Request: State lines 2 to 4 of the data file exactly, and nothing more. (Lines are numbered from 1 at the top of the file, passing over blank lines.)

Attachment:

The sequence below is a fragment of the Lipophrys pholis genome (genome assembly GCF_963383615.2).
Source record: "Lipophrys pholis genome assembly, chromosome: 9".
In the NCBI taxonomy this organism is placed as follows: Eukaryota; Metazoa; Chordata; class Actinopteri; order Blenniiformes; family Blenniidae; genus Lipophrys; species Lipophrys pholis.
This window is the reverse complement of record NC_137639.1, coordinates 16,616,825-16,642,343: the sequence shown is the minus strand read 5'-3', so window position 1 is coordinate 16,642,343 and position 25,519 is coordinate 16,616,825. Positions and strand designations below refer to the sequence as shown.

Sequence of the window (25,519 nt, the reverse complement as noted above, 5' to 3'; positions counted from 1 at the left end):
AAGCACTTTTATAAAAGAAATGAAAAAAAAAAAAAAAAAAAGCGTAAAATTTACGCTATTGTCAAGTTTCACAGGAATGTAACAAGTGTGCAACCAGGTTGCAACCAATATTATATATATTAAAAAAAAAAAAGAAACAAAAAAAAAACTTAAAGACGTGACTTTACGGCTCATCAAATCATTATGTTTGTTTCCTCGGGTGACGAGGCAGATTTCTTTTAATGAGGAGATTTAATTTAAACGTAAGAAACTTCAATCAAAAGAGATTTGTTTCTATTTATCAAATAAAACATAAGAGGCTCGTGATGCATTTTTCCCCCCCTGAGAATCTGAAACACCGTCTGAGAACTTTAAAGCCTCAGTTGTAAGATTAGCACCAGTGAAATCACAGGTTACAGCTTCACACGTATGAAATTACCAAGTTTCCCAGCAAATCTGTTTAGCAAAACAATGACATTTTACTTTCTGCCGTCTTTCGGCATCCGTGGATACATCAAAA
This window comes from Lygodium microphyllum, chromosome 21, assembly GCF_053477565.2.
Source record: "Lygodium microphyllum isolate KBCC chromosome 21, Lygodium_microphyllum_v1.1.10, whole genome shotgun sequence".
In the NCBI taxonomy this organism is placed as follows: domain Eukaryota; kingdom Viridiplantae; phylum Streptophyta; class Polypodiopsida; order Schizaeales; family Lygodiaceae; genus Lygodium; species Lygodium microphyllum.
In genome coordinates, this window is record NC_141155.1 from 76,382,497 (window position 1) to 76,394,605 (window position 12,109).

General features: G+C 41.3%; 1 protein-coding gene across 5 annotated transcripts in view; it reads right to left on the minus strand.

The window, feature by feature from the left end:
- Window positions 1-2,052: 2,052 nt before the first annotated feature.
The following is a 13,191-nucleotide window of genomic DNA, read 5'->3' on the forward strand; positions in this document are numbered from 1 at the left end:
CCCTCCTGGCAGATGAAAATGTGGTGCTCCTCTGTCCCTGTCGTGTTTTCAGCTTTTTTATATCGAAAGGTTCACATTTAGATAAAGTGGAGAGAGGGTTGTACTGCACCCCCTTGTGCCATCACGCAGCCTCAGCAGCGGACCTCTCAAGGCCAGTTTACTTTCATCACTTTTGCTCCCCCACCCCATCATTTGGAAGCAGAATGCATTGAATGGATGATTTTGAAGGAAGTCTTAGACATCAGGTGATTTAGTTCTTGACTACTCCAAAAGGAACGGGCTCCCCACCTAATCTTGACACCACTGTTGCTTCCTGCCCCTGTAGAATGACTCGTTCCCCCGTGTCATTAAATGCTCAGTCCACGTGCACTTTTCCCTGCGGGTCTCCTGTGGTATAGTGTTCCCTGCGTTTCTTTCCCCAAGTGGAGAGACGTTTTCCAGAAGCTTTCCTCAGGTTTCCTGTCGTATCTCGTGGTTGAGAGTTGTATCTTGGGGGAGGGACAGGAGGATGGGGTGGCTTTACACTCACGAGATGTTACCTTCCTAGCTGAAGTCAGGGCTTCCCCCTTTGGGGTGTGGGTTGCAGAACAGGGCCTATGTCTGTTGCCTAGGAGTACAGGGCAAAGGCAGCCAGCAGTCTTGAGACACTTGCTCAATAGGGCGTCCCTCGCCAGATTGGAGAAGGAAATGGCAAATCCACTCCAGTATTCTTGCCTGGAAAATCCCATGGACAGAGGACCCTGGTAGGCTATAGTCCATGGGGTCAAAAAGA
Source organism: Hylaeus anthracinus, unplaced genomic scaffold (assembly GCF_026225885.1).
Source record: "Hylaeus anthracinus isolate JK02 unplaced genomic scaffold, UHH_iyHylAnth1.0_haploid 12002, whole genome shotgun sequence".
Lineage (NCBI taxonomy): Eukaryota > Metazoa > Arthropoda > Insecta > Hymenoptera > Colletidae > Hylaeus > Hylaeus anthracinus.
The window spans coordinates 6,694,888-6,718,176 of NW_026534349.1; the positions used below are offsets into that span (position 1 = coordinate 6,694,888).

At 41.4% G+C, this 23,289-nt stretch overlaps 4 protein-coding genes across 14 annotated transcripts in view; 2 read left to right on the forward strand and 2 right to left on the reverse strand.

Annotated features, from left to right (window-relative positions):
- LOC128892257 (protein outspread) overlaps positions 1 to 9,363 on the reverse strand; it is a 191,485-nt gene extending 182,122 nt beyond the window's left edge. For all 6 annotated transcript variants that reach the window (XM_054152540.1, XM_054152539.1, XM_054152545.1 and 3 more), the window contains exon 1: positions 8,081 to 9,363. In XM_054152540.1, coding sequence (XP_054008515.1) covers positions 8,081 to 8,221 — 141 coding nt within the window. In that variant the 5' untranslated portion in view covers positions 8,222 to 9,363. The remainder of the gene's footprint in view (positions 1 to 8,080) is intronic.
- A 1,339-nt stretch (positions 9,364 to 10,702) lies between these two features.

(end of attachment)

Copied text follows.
Source record: "Lipophrys pholis genome assembly, chromosome: 9".
In the NCBI taxonomy this organism is placed as follows: Eukaryota; Metazoa; Chordata; class Actinopteri; order Blenniiformes; family Blenniidae; genus Lipophrys; species Lipophrys pholis.
This window is the reverse complement of record NC_137639.1, coordinates 16,616,825-16,642,343: the sequence shown is the minus strand read 5'-3', so window position 1 is coordinate 16,642,343 and position 25,519 is coordinate 16,616,825. Positions and strand designations below refer to the sequence as shown.